2) the palo server stores data on the harddisk but only when all changes are committed to the disk when shutting down a complete representation of the server status is actually on the disk, a running server does not expect to readjust to changes which occur to anything on the disk (polling that is slow)

    3) you would run into plenty of concurrency issues when having multiple processes synchronously accessing a common repository that they are accessing via a network share

    4) sorry for the confusion with the remarks done by jensht in this very same thread, I somehow considered it to be targetting the same issue

    5) put a server process on the file server. That is a usefull comment about that. Maybe the only one

    6) So still trying to understand your setup:
    - Why do you run the servers on the laptops, are they supposed to work offline sometimes?
    - are they supposed to run independently / are they doing their own analysis?
    - Do they write anything back to the databases?

    Depending on the answers to these questions you might consider to have a login script that should shutdown the server, copy the latest snapshot of the database and start up the server again.

    7) If you really still intend to run a BI application with local servers accessing a common database only via files concurrently without a central database service then you might have to search for a different product (if there is something like that at all). Or you might follow the philosophy this product (which is given to all of us for free) has been designed from.

    8) the solution to restrict access to one domain account might work but has a lot of drawbacks: the users cannot use their own account to log in and work with palo and other applications. They never can work at the same time. A crash of a windows session (network connection) might corrupt the database. There might be performance issues when working on a share but I never tried it. Etc.

    9) if you can afford several notebooks with 2GB ram each you should have a spare machine (or a process on the file server, or a VM on any other server) with some memory to work as the central server - that is tha way this product is designed. Do not use a Porsche to pull a plough or use a camera to drive a nail into the wall - it might work somehow but it is certainly the way it has benn designed to work!

    HTH,
    Mario
  • RE: Multiple Server access on a single data base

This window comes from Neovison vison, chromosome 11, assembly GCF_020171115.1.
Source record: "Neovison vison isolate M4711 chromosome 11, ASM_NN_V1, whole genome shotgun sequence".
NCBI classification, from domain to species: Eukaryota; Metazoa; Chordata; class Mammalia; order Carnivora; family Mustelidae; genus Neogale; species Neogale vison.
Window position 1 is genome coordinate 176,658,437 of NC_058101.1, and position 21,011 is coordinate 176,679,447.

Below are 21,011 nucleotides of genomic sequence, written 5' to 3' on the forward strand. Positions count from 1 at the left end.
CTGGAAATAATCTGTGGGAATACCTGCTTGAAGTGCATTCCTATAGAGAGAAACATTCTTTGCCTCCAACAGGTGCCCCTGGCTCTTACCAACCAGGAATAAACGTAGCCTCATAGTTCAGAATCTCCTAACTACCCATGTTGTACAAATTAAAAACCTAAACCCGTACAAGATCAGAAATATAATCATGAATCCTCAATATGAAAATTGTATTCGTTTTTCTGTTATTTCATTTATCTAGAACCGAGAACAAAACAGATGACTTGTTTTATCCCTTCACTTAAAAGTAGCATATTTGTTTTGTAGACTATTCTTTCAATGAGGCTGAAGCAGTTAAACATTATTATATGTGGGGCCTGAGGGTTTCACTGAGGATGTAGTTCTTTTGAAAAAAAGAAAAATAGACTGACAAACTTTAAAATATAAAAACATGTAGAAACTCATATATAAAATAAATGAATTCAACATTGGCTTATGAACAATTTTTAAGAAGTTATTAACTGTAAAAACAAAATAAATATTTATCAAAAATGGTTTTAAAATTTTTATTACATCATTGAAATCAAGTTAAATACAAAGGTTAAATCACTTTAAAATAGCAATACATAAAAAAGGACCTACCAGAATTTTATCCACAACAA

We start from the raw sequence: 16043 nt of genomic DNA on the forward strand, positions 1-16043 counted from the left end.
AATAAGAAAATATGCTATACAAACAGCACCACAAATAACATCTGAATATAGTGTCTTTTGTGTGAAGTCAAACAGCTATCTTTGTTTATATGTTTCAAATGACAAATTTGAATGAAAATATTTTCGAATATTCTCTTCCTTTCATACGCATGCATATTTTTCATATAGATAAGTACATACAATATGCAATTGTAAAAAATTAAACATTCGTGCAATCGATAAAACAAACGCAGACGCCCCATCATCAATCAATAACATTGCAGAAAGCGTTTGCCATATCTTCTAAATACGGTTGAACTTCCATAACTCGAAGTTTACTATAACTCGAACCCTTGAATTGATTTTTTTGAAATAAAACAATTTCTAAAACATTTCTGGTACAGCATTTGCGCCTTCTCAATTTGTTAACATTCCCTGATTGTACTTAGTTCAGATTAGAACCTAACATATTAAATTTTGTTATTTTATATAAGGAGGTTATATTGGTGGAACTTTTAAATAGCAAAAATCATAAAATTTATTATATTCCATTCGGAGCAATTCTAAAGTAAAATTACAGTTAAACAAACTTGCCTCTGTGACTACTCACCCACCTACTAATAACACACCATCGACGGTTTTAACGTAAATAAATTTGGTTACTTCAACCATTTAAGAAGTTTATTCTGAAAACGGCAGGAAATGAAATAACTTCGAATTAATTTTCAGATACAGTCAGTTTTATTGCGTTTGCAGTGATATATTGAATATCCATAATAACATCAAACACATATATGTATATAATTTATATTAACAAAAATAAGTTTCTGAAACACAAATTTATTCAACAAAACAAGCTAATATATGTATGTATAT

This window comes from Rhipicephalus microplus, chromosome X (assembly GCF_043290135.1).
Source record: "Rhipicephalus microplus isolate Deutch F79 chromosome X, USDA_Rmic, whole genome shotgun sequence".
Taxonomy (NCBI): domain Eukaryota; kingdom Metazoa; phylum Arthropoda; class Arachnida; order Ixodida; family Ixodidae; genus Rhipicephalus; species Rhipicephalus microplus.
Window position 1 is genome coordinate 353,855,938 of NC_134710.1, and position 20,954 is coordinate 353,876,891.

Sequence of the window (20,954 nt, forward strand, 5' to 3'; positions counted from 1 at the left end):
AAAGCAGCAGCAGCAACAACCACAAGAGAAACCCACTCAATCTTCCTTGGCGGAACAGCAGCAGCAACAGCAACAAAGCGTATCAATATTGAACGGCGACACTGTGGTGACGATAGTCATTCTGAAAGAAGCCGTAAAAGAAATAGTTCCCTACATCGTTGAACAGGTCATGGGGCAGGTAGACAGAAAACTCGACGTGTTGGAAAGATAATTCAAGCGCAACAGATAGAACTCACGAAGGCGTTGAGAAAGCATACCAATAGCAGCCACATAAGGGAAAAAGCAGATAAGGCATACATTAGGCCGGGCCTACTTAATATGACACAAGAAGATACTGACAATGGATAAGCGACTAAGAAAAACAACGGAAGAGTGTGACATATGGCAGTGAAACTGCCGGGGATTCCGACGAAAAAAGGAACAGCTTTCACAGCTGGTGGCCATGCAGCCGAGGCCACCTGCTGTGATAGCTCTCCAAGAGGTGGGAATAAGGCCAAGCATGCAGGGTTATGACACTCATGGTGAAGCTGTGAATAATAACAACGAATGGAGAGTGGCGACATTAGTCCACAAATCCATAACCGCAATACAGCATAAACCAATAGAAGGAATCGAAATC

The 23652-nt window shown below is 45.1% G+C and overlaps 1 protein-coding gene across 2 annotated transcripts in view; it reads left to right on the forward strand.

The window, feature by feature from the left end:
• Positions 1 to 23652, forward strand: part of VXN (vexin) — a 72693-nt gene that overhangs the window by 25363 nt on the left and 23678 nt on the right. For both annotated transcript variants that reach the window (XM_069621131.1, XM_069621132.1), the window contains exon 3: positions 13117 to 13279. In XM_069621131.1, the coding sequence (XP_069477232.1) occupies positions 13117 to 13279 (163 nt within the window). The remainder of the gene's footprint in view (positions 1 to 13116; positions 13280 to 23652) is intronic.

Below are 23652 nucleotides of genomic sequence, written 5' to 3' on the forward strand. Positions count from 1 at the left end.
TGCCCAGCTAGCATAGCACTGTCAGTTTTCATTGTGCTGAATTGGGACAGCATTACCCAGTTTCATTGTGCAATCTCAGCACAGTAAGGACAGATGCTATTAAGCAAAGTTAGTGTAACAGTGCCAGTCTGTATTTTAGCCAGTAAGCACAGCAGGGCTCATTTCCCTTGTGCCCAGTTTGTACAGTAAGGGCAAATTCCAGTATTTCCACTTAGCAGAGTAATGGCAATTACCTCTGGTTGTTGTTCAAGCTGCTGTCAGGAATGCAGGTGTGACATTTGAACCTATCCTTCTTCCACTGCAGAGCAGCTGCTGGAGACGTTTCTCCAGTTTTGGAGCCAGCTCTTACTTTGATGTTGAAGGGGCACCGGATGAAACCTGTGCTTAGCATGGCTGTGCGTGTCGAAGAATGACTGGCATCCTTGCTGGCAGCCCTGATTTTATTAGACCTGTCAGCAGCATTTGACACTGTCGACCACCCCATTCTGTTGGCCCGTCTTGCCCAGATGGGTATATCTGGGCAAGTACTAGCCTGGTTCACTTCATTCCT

Hi Irbis, thanks for your reply. I found it quite interesting this time :)

    Well, we run the servers locally b/c it's faster: There is some VBA inolved that searches the PALO database. So it can happend that 50, 60 or even more data entries are searched for reporting purposes. That means that quite a few PALO.DATA actions are triggered. Now, when the server runs on the local machine, the data base is in memory and there is no need to access the network 50, 60 or XX times...

    I would be interested if anyone has some experince with these scenarios:

    1) server runs on the local computer(s):
    If the server runs locally and the db is stored on a network share, PALO loads it in memory --> no data access on the network

    2) server runs on a central server:
    If PALO runs on a central server only, PALO access the network every time it runs a PALO.DATA formular (in our case sometimes more than a hundred times).

    From my experience, the first sceanario is faster...

    We have also a Excel sheet with 40 PALO.DATAV and PALO.DATAC formulars. If a user updates a data value, Excel automatically updates the worksheet, which means it triggers all PALO formulars. In this case, the PALO Excel plug in would sends many PALO formulars to the server at once and gets the results back in a block. In this case I don't have performance concerns.


    To speak about Irbis' 8th point:
    I was thinking about using a dedicated domain account just for starting the PALO service. The users can continue to use their domain accounts and PALO runs under a special domain account. I would be interested if it is possible to let the PALO domain account log in only once at a time.

    For example:
    if user 1 is using PALO, user 2 cannot use it because the PALO domain account is already logged in. If user 1 shuts down the PALO service, user 2 can start his/her PALO service b/c the domain account can log in again. I'm not very familiar with windows right management... is this possible?

    Regards, Steve

    The post was edited 4 times, last by ssauerw ().